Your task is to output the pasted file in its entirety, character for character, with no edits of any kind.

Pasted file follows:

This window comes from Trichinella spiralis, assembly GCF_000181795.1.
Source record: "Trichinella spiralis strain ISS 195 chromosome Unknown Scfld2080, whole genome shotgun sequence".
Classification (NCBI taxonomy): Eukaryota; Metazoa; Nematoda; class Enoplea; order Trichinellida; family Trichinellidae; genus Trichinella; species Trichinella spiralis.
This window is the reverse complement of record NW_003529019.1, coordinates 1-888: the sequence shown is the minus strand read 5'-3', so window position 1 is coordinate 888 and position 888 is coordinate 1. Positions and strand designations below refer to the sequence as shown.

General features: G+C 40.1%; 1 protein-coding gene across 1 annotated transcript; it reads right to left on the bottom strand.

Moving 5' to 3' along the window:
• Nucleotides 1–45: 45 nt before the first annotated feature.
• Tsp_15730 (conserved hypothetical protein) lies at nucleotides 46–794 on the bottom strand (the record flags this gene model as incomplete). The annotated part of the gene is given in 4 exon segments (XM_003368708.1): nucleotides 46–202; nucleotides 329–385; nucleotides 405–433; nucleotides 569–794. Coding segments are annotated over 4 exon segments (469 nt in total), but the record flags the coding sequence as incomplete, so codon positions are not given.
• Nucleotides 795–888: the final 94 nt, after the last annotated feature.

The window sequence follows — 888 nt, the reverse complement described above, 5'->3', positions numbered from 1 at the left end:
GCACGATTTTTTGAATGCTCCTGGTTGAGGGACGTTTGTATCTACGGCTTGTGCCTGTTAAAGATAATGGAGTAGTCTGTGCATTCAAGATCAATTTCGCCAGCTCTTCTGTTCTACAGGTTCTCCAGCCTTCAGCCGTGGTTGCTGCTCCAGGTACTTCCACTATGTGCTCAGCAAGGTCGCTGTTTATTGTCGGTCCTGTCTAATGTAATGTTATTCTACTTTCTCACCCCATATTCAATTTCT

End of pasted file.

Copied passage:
This window comes from Trichinella spiralis, assembly GCF_000181795.1.
Source record: "Trichinella spiralis strain ISS 195 chromosome Unknown Scfld2080, whole genome shotgun sequence".
Classification (NCBI taxonomy): Eukaryota; Metazoa; Nematoda; class Enoplea; order Trichinellida; family Trichinellidae; genus Trichinella; species Trichinella spiralis.
This window is the reverse complement of record NW_003529019.1, coordinates 1-888: the sequence shown is the minus strand read 5'-3', so window position 1 is coordinate 888 and position 888 is coordinate 1. Positions and strand designations below refer to the sequence as shown.

General features: G+C 40.1%; 1 protein-coding gene across 1 annotated transcript; it reads right to left on the bottom strand.

Moving 5' to 3' along the window:
• Nucleotides 1–45: 45 nt before the first annotated feature.
• Tsp_15730 (conserved hypothetical protein) lies at nucleotides 46–794 on the bottom strand (the record flags this gene model as incomplete). The annotated part of the gene is given in 4 exon segments (XM_003368708.1): nucleotides 46–202; nucleotides 329–385; nucleotides 405–433; nucleotides 569–794. Coding segments are annotated over 4 exon segments (469 nt in total), but the record flags the coding sequence as incomplete, so codon positions are not given.
• Nucleotides 795–888: the final 94 nt, after the last annotated feature.

The window sequence follows — 888 nt, the reverse complement described above, 5'->3', positions numbered from 1 at the left end:
GCACGATTTTTTGAATGCTCCTGGTTGAGGGACGTTTGTATCTACGGCTTGTGCCTGTTAAAGATAATGGAGTAGTCTGTGCATTCAAGATCAATTTCGCCAGCTCTTCTGTTCTACAGGTTCTCCAGCCTTCAGCCGTGGTTGCTGCTCCAGGTACTTCCACTATGTGCTCAGCAAGGTCGCTGTTTATTGTCGGTCCTGTCTAATGTAATGTTATTCTACTTTCTCACCCCATATTCAATTTCT